No One Piece this week, but My Hero Academia, Food Wars, Black Clover, and One Punch Man continue a seriously excellent streak of chapters. Murata draws a spread in this week's One Punch Man that should honestly make everybody else in comics doing action spreads feel bad about themselves. We've seen him do this before, and I've praised him for it as well: Murata is very good at drawing several quick actions occurring in a single panel. He uses bold, dramatic lines curving in arcs to depict motion, as he draws a character (mostly Garo, as of late) blurredly dodging around them. I see spreads depicting a single action all the time that fail to have the clarity and impact of these sequences, and this is one of Murata's best.
Kurokiba is one of my favorite characters in Food Wars, so I am both excited and nervous to see what happens to him as he goes up against one of the council members who we really haven't seen in action. Kurokiba just looks like a lot of fun to draw, which makes him a lot of fun to read. This is the first of the legitimate Central vs. Everyone shokugekis that we're getting to see, so the result is going to set the tone for the next part of this major arc.
Black Clover has cemented itself as a must-read. It's honestly worth it to go back and buy the issues that comprise the current arc just to witness the fight with the mysterious, treacherous bearers of light magic. As I mentioned several reviews ago, a big part of the current fight is the fact that it hinted at an important secret underlying this series: the theft of magic via the genocide of the original magical race. If true, it changes the landscape of this series completely. Yet even independent of the brief but major tease embedded in this fight, the fight itself has been outstanding. Tabata has shown before that detailed magic fight scenes are capable of setting Black Clover apart. This fight, however, features Asta maturing as a swordsman. Adding this dimension to the series is such a huge boon to the series, both dramatically and visually. The sword has been anti-magic and a central feature of the series so far, but hasn't really seen much action as a sword ought to.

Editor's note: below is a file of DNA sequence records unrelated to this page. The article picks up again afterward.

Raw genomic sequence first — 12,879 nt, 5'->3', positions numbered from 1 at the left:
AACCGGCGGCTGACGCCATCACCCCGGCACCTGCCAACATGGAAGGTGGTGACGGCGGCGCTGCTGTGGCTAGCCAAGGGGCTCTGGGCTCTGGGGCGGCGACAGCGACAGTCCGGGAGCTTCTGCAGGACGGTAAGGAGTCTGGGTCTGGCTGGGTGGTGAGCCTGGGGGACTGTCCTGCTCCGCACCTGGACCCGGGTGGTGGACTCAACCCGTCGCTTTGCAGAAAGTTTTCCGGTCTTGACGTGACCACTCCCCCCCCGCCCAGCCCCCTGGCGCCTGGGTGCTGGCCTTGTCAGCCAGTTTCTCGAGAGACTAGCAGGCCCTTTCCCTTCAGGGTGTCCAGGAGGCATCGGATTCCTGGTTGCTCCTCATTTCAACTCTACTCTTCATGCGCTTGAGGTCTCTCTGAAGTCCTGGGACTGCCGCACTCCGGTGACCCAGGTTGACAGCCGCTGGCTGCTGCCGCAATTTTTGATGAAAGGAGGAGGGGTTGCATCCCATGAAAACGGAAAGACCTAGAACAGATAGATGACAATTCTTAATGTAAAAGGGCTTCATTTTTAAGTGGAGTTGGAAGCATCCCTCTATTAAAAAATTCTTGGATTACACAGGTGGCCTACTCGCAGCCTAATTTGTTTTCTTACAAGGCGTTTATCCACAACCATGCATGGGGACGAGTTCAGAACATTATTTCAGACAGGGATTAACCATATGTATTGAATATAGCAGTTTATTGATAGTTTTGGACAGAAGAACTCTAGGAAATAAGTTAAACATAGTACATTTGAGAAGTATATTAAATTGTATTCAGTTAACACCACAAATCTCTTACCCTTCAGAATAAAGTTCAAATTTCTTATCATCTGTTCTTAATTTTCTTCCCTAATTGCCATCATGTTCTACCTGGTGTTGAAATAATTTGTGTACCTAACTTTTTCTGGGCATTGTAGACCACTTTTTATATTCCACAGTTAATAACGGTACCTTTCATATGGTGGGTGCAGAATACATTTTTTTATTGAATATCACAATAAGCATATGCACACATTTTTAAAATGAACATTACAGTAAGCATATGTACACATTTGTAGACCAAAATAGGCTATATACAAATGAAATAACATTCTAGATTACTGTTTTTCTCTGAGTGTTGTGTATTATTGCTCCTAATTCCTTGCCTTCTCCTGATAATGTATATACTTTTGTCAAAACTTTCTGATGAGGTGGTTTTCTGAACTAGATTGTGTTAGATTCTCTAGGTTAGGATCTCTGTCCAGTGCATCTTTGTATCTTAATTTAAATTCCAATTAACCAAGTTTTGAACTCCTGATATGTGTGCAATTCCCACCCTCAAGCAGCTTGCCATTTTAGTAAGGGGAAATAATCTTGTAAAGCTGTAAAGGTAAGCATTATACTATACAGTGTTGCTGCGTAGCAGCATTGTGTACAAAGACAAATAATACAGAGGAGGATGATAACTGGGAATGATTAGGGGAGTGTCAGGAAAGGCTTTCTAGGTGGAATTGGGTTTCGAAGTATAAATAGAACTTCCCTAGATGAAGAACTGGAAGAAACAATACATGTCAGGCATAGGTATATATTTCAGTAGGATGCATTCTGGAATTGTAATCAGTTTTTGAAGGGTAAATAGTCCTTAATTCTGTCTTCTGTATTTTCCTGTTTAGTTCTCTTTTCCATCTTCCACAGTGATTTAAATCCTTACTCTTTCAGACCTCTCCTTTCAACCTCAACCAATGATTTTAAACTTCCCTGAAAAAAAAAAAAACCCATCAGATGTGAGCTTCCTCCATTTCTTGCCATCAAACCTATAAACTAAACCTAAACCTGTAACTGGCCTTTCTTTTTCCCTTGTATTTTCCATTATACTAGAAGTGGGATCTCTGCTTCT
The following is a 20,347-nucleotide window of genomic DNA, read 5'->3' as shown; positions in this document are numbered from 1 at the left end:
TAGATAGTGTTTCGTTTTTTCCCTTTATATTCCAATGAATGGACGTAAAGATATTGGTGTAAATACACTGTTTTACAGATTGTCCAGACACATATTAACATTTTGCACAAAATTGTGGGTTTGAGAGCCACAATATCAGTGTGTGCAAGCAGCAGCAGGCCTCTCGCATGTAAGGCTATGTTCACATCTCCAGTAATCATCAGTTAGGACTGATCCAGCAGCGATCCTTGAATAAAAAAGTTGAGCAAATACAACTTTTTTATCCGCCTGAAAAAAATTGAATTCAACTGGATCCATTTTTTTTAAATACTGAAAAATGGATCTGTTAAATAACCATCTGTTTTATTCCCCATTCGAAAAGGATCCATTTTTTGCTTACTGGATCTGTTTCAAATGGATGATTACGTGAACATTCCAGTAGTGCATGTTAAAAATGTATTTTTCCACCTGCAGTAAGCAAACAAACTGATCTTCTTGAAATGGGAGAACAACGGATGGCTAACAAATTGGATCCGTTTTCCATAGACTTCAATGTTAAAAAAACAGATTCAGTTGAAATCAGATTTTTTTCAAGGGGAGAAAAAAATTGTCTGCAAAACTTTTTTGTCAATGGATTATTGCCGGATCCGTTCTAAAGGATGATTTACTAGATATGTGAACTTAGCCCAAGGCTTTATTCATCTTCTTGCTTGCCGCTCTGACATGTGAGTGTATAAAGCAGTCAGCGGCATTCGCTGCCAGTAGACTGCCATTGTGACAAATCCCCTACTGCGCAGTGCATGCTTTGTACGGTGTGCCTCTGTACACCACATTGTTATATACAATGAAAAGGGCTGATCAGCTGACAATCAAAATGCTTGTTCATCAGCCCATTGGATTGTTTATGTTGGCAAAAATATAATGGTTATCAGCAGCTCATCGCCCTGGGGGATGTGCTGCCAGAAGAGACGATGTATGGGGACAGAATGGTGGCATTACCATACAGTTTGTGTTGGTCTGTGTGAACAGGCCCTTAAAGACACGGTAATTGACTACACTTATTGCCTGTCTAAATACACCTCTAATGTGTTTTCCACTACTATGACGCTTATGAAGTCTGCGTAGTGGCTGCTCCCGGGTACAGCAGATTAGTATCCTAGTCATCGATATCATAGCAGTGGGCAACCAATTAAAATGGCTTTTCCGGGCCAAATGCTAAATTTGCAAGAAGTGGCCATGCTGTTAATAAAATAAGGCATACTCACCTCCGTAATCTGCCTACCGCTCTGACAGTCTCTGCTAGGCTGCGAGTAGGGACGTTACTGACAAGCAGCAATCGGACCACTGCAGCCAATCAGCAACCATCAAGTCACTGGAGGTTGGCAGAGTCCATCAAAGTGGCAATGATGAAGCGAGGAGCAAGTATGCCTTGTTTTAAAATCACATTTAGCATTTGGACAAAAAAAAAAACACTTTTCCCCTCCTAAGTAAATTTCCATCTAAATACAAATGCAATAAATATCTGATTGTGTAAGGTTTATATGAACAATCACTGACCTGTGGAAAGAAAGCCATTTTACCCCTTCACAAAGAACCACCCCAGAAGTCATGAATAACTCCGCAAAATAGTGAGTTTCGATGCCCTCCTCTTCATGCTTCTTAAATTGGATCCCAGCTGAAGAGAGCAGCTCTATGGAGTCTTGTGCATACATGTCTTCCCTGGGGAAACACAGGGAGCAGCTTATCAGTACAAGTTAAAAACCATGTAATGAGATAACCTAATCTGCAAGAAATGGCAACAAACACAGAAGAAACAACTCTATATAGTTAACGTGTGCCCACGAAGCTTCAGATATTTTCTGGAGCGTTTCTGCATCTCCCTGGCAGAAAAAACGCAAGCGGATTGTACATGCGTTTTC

Academia continues to be excellent, but it's just so good that I want to wait out until the end of the arc and then write a blow-out review about how much this series continues to mature. So be on the lookout for that!
The Jump Start I spent so much time on last week, Kimetsu no Yaiba, pretty much let me down this week. The pacing is choppy, as pages and even panel-to-panel sequences jump around more than they should, particularly in a chapter where only a couple of things are really happening. The visuals maintain their rustic feel, which I found charming last week, but suffer from being too rough around the edges. Especially in English Weekly Shonen Jump, the caliber and type of art with which Gotouge must contend sets Kimetsu no Yaiba apart in a bad way: nearly everything in this anthology feels decidedly polished and contemporary. While I am open to artistic styles that break with that trend (as you should be too!), that doesn't really change the de facto standard that a reader is going to have while reading through Jump. If the story doesn't do some big, interesting things fast, I don't expect this series to stick around long, even in Japan.
Weekly Shonen Jump #12 Writers: Various Artists: Various Publisher: Viz Media Price: $0.99 Format: Digital Website